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Shallow Water Drowning

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Shallow Water Drowning

Postby Morlaf » Tue Jul 05, 2011 8:46 pm

Shallow Water Drowning is (for the non scuba divers/snorklers among us) when you hyper-hyper ventilate before taking a deep breathe and submerging. What happens then is (this is the boring bit) that there is so little CO2 in your blood that your brain thinks (because it is climbing CO2 levels in your blood that makes you wanna breathe) that there is no need to breath. However, what keep you concious is the O2 in your blood. That drops to a level that causes you to loose conciousness before you are allerted of the need to breathe. Why, oh why (this is the interesting bit) is your need to inhale governed by CO2 levels when what keeps you from falling unconcious is the O2 level? there has to be a reason, that makes this counter-intuitive design have merrit. Please enlighten me!

thanks,
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Postby canalon » Tue Jul 05, 2011 8:51 pm

The answer is probably that the evolution of a sensor for CO2 concentration (probably linked to pH sensing too) preexisted that of an O2 sensor. And since in 99.9% of the case, CO2 levels are a good indicator of the need to breathe, there was no selective pressure for another system to appear.
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Re: Shallow Water Drowning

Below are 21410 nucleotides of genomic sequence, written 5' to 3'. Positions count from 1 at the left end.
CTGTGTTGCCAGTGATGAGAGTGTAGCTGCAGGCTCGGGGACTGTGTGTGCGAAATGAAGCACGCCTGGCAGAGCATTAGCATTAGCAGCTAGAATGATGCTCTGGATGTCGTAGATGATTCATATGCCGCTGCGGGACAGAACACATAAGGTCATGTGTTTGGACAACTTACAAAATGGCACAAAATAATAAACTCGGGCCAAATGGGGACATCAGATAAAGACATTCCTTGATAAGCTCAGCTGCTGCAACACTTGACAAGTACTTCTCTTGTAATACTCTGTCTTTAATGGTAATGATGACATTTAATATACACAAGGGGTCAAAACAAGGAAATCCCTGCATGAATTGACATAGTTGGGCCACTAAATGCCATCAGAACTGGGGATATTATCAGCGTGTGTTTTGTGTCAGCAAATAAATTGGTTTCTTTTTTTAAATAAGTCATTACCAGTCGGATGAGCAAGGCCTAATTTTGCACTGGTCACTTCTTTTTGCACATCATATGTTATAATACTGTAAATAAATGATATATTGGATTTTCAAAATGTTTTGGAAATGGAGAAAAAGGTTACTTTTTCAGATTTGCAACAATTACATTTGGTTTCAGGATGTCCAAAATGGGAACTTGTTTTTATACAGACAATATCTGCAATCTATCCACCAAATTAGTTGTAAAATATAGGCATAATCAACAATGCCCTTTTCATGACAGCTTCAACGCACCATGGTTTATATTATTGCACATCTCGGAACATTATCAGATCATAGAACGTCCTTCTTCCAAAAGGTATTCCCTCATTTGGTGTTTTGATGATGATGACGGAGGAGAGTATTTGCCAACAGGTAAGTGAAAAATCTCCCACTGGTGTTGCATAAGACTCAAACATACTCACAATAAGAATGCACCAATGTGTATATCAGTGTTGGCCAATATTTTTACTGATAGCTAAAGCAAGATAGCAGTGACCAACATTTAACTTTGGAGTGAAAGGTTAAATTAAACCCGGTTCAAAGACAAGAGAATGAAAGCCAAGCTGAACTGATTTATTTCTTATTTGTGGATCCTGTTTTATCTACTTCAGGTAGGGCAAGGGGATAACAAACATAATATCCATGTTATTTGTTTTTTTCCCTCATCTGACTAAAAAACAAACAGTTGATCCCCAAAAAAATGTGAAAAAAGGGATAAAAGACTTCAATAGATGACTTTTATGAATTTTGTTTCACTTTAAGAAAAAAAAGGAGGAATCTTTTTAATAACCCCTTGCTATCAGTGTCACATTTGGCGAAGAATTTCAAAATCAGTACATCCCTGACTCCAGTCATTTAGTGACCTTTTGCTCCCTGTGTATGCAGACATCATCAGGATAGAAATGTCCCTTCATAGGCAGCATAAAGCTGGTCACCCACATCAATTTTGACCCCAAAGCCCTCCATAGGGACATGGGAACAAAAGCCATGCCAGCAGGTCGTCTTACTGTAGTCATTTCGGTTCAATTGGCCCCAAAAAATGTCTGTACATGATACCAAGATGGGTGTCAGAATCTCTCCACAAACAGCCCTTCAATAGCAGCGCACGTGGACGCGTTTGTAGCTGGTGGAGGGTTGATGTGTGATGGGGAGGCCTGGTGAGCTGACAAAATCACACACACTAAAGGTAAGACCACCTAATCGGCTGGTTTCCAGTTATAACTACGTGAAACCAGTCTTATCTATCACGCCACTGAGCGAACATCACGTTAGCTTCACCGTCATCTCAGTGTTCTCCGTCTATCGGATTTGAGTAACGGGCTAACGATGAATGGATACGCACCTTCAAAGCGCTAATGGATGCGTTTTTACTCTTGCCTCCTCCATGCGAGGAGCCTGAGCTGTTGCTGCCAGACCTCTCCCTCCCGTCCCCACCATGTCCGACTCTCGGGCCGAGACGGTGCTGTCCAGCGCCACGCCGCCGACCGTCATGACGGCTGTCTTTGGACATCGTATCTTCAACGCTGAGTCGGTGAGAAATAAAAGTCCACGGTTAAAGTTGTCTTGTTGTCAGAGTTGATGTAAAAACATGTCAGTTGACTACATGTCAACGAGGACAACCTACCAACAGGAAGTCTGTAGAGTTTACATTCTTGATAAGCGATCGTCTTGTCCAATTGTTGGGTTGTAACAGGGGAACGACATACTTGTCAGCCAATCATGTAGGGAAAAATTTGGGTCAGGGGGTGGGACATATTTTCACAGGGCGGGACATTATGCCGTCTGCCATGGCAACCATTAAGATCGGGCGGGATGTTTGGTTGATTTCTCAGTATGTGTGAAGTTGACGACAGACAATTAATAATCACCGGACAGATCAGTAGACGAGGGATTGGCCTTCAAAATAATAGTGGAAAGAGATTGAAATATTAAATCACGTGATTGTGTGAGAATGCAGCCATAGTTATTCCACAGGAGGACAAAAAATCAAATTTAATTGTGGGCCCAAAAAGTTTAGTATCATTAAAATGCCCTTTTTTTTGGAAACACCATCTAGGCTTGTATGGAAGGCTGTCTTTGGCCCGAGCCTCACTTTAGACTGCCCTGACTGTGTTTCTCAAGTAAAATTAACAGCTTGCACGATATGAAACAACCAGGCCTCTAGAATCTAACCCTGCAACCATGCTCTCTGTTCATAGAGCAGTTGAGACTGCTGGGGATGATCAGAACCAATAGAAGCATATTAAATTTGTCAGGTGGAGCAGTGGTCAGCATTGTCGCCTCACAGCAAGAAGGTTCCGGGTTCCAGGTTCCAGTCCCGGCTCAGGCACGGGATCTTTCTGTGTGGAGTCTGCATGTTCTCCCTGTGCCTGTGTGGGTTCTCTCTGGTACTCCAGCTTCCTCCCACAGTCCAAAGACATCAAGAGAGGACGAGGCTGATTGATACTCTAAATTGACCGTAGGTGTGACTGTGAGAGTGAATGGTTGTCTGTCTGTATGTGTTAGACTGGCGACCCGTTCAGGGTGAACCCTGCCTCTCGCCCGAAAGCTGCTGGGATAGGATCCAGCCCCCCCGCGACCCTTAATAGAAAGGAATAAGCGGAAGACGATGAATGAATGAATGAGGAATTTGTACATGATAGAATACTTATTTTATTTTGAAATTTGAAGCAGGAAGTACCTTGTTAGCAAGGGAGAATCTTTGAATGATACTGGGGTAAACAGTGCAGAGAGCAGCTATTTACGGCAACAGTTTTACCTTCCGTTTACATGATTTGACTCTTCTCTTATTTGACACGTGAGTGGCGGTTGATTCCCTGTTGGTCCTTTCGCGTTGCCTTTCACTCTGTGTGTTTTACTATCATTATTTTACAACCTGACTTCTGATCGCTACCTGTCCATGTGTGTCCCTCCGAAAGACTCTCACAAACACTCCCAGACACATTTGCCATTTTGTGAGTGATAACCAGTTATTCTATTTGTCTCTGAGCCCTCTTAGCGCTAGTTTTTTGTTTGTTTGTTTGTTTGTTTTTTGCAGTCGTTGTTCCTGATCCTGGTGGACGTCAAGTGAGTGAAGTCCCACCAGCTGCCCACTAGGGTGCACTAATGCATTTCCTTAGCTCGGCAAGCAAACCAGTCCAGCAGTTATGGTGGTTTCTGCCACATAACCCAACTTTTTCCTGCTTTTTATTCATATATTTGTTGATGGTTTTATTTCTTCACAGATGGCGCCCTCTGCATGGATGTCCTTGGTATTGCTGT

Postby Morlaf » Tue Jul 05, 2011 8:58 pm

Interesting!
thanks for your reply. Talk to me some more about pH sensing please (i know all about the chemistry aspect of pH and what it measures etc - just gimme the biological stuff - please).
but back to the CO2-O2 stuff, surely "Danger! Low O2 - please inhale NOW!" would predate all minor-importance CO2 level danger warning?!?

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Postby Morlaf » Thu Jul 07, 2011 6:14 am

well? any1 bright ideas off ppl please? any1 to back back Canalon up or offer a different explanation? please?
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Postby canalon » Thu Jul 07, 2011 4:00 pm

I do not have much info on the subject, but you can start here:
http://en.wikipedia.org/wiki/Carbon_dio ... physiology
Basically CO2 in blood is converted in HCO3- and decreases pH. Changes in pH can quite easily cause changes in protein charges, which probably accounts for an easy way to sense changes of pH compared to the reference value. So it becomes an easy proxy for the detection of the concentration of CO2 in blood. On the other hand I am not aware of such an easy proxy for O2 biological detection. So the CO2 detection system is there, and considering the limited chances of dying of hypoxia with low level of O2, there was no strong pressure that would have helped a hugely complex system to evolve. If it is even at all possible.
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Re: Shallow Water Drowning

Postby Morlaf » Fri Jul 08, 2011 4:56 pm

wow! that's interesting....
like it!
thanks!
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Postby Darby » Fri Jul 08, 2011 8:45 pm

Another aspect is that the oxygen in your blood is isolated from monitoring because it's inside red blood cells. The bicarbonate is dissolved and easier to access.
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Postby Morlaf » Sat Jul 09, 2011 5:55 pm

interesting....
thanks guys....
now i might go and post on the animal-biology sub-forum the same qusation regarding all those animals that do likewise: Dolhins, whales, etc birds, and many other mammlas like otters, seals and whatnot....
They might have developed something a bit more robust, doubtful though that is....

thanks again!
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